Arizona football coach Rich Rodriguez fired after an investigation into alleged sexual misconduct. The school's athletic director saying the decision was based on the direction and climate of the football program.

Rodriguez posting a statement on his Twitter account, saying a former administrative assistant threatened to file a $7.5 million lawsuit against him alleging harassment. Rodriguez says the accusation is baseless and false claims. He voluntarily took a passed -- took and passed, rather, a polygraph test as part of the school's investigation.

And he also alleges his accuser refused to cooperate with the probe.

ROMANS: All right. There was no grand prize winner in Tuesday night's $361 million Mega Millions drawing -- $361 million -- and you know what that means. The jackpot for Friday's drawing is even more mega, jumping to at least $418 million.

If you are still feeling lucky or delusional, tonight's Powerball drawing is the next chance to lose. The Powerball jackpot is an estimated $440 million.

BRIGGS: Blah, blah -- such a wet blanket when it comes to the lottery.

ROMANS: I know, I know.

BRIGGS: Let me keep my boat dreams alive.

ROMANS: No, no, it's just a dream. A dollar and a dream.

Let's get a check on "CNN Money Stream." That's a better investment this morning.

Global stock markets mostly higher today. Right out of the gate for 2018, the Nasdaq surged above 7,000 for the first time ever. It took only eight months to rally from 6,000 to 7,000. That is a pace not seen since the days of the dotcom boom.

Investors in love with a few big names -- Apple, Alphabet, Microsoft, Amazon, Facebook. Those five companies, alone, contributed more than two-thirds of the Nasdaq's 1,000-point rise. The Nasdaq jumped 28 percent in 2017, even better than the Dow and the S&P 500.

The U.S. dollar, though, starting off 2018 at a three-month low. The greenback -- the sales for most of last year dropping nearly 10 percent. It plummeted despite factors that typically drive up the dollar -- tax cuts, a healthy U.S. economy.

Experts blame the dollar's drop on two things. Dimmed expectations for the tax bill's economic impact and stronger global growth.

Spotify is being hit with a $1.6 billion lawsuit for allegedly playing Tom Petty without permission. A leading music publishing company claims Spotify used more than 10,000 songs without a license, including those by Tom Petty, and Neil Young, the Doors.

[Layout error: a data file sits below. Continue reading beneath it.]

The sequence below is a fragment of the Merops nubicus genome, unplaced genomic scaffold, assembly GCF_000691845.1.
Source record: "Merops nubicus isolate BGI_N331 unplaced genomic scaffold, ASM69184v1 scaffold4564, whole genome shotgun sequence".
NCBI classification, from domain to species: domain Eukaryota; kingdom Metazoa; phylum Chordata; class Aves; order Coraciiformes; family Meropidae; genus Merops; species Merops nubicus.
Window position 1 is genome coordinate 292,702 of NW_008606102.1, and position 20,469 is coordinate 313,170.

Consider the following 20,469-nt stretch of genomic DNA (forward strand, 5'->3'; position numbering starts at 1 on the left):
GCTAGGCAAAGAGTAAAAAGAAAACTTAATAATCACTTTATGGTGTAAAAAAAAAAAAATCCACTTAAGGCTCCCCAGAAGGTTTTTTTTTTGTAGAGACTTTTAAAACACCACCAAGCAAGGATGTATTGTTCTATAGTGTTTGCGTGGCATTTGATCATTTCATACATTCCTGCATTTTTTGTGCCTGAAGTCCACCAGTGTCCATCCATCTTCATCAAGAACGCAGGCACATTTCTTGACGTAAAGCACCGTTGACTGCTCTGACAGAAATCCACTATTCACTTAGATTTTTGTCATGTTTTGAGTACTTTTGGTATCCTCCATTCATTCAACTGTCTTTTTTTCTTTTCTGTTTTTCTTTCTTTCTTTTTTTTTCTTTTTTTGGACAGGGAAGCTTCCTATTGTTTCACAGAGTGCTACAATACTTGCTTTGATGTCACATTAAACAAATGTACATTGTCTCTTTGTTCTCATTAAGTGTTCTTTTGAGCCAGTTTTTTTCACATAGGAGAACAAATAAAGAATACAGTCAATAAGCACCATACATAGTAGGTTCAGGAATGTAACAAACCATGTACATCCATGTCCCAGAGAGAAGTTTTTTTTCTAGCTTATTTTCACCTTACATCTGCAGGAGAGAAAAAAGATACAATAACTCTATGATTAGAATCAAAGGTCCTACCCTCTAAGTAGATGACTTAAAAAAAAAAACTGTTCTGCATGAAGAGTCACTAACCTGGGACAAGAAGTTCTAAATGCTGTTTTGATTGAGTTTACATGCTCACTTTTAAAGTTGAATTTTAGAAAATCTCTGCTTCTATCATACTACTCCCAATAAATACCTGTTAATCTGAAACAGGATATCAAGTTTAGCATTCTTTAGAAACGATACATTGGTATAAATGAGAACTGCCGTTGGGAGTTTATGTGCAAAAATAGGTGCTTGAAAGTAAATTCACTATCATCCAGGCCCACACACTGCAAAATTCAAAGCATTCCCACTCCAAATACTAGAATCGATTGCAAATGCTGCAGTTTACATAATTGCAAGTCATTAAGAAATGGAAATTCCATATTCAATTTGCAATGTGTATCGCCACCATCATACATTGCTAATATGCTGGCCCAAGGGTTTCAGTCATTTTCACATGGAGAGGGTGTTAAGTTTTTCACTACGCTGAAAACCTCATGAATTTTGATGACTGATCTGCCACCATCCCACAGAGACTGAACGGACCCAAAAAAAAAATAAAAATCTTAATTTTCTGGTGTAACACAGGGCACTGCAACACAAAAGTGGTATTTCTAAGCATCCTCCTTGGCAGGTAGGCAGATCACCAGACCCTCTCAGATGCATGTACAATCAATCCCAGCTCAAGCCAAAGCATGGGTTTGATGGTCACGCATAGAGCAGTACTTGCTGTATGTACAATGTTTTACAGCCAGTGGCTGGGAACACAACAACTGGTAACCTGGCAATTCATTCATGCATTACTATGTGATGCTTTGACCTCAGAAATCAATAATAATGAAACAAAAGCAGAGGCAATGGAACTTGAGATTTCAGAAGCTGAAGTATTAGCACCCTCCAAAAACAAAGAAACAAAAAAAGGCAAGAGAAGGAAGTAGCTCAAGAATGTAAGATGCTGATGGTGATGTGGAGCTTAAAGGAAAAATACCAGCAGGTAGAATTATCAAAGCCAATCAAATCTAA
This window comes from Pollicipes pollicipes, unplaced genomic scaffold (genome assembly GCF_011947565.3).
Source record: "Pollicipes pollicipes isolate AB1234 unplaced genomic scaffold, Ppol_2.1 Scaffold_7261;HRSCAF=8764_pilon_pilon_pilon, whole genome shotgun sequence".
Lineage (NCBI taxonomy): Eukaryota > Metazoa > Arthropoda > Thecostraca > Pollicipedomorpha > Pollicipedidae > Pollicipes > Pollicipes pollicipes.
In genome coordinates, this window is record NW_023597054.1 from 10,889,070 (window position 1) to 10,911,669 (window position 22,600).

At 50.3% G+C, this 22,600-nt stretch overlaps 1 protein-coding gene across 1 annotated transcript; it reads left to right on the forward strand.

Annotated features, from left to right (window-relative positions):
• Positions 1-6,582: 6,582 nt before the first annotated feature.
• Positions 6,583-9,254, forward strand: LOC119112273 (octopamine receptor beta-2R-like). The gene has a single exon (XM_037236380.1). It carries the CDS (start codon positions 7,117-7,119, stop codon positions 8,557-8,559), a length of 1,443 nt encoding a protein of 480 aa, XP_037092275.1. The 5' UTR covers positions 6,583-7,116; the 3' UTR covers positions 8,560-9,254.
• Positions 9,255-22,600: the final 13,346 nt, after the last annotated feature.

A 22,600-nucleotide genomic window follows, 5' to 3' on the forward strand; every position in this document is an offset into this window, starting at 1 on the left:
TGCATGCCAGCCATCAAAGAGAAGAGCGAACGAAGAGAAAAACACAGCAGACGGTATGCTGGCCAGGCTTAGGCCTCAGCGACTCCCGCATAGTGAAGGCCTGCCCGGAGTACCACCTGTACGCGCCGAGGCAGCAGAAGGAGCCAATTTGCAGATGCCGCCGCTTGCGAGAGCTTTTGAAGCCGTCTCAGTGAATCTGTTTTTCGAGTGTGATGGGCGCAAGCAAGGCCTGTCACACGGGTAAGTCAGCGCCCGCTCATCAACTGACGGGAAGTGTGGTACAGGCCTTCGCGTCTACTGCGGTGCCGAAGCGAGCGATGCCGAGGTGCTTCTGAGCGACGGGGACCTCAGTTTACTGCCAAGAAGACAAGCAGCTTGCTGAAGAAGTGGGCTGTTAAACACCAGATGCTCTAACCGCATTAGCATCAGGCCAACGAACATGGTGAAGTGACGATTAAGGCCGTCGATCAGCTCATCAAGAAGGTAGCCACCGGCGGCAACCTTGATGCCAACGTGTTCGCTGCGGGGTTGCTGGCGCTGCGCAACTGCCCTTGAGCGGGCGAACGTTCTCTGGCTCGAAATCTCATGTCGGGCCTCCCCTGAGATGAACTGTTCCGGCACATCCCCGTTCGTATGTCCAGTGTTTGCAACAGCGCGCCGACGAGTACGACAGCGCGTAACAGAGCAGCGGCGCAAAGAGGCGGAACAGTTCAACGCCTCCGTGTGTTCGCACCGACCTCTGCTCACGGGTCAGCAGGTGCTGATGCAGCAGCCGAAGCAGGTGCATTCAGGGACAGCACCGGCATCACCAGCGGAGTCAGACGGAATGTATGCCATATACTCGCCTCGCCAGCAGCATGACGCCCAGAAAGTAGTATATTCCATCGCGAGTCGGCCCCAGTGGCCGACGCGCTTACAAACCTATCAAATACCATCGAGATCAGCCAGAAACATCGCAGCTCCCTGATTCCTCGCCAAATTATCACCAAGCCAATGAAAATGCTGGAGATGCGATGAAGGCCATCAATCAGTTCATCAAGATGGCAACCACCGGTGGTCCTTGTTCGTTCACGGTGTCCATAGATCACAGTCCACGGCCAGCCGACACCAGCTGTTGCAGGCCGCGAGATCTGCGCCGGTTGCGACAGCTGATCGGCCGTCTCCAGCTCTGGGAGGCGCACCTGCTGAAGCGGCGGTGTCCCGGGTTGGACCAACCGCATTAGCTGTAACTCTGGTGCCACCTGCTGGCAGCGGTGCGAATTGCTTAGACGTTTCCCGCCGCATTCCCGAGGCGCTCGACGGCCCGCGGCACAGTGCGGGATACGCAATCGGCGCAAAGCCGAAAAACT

Wixen Music Publishing is seeking damages of $150,000 per song. That's the maximum award possible under copyright law.

BRIGGS: I won't back down, says that publisher.

ROMANS: Very well done. Very well done. You have a future in communications.

BRIGGS: I'll try.

ROMANS: Thanks for joining us. I'm Christine Romans.

BRIGGS: I'm Dave Briggs. "NEW DAY" starts right now. We'll see you tomorrow.

ROMANS: Don't back down.

ANNOUNCER: This is CNN breaking news.

CHRIS CUOMO, CNN HOST: Welcome to our viewers in the United States and around the world. This is NEW DAY and a new year, of course.

ALISYN CAMEROTA, CNN HOST: Happy New Year to you.

CUOMO: Happy New Year, all you guys. Good to be back.

It's Wednesday, January third, 6:00 here in New York. And we do have breaking news on our "Starting Line."

North and South Korea talking for the first time in nearly two years. This border hotline between the Koreas has been reopened.

The diplomatic development coming after Kim Jong Un offered a rare olive branch, suggesting he might send a delegation to the Olympics next month. Could that be a first step in repairing relations? We'll see.

Now, as those talks begin, President Trump is taking his war of words with Kim Jong Un to a dangerous new level. Responding to Kim's threat about having a nuclear button on his desk, the president tweeted that his nuclear button is much bigger, more powerful, and his button works.

CAMEROTA: The president tweeting up a storm on his first day back at work. In 16 tweets he lashed out at the Justice Department, calling it part of a deep state government conspiracy against him. He also threated to cut off funding for Palestinians. This Twitter tirade raising new questions in some corners about the president's mental state.

And, one of the president's biggest supporters in the Senate calling it quits. Utah's Orrin Hatch announcing that he will not run for reelection in November. The decision then opens the door for former presidential candidate and Trump critic Mitt Romney to jump in.

So, we have all of this covered for you. Let's begin with our top story.

CNN's Paula Hancocks is live in Seoul with that diplomatic breakthrough on the Korean Peninsula. What do we know, Paula?